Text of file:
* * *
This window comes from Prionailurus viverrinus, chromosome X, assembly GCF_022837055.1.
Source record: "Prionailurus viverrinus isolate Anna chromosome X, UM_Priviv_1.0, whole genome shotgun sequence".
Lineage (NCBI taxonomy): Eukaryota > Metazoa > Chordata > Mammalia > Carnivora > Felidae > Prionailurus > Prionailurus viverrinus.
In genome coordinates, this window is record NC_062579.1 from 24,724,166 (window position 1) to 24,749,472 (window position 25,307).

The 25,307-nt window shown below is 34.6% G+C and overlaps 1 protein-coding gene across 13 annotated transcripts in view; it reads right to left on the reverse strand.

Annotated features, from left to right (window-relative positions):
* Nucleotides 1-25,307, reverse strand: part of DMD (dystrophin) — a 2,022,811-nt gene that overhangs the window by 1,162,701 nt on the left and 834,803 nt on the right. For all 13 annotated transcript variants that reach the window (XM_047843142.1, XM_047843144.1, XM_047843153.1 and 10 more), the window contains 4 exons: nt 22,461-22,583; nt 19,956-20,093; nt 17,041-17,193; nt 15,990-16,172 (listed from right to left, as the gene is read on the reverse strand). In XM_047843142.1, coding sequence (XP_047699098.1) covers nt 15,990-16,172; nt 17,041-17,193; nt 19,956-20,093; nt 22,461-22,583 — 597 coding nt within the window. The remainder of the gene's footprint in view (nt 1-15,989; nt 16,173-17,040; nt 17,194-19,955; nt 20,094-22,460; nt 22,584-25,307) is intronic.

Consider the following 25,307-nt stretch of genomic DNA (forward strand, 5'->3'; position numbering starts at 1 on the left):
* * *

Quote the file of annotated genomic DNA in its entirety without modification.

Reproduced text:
This window comes from Prionailurus viverrinus, chromosome X, assembly GCF_022837055.1.
Source record: "Prionailurus viverrinus isolate Anna chromosome X, UM_Priviv_1.0, whole genome shotgun sequence".
Lineage (NCBI taxonomy): Eukaryota > Metazoa > Chordata > Mammalia > Carnivora > Felidae > Prionailurus > Prionailurus viverrinus.
In genome coordinates, this window is record NC_062579.1 from 24,724,166 (window position 1) to 24,749,472 (window position 25,307).

The 25,307-nt window shown below is 34.6% G+C and overlaps 1 protein-coding gene across 13 annotated transcripts in view; it reads right to left on the reverse strand.

Annotated features, from left to right (window-relative positions):
* Nucleotides 1-25,307, reverse strand: part of DMD (dystrophin) — a 2,022,811-nt gene that overhangs the window by 1,162,701 nt on the left and 834,803 nt on the right. For all 13 annotated transcript variants that reach the window (XM_047843142.1, XM_047843144.1, XM_047843153.1 and 10 more), the window contains 4 exons: nt 22,461-22,583; nt 19,956-20,093; nt 17,041-17,193; nt 15,990-16,172 (listed from right to left, as the gene is read on the reverse strand). In XM_047843142.1, coding sequence (XP_047699098.1) covers nt 15,990-16,172; nt 17,041-17,193; nt 19,956-20,093; nt 22,461-22,583 — 597 coding nt within the window. The remainder of the gene's footprint in view (nt 1-15,989; nt 16,173-17,040; nt 17,194-19,955; nt 20,094-22,460; nt 22,584-25,307) is intronic.

Consider the following 25,307-nt stretch of genomic DNA (forward strand, 5'->3'; position numbering starts at 1 on the left):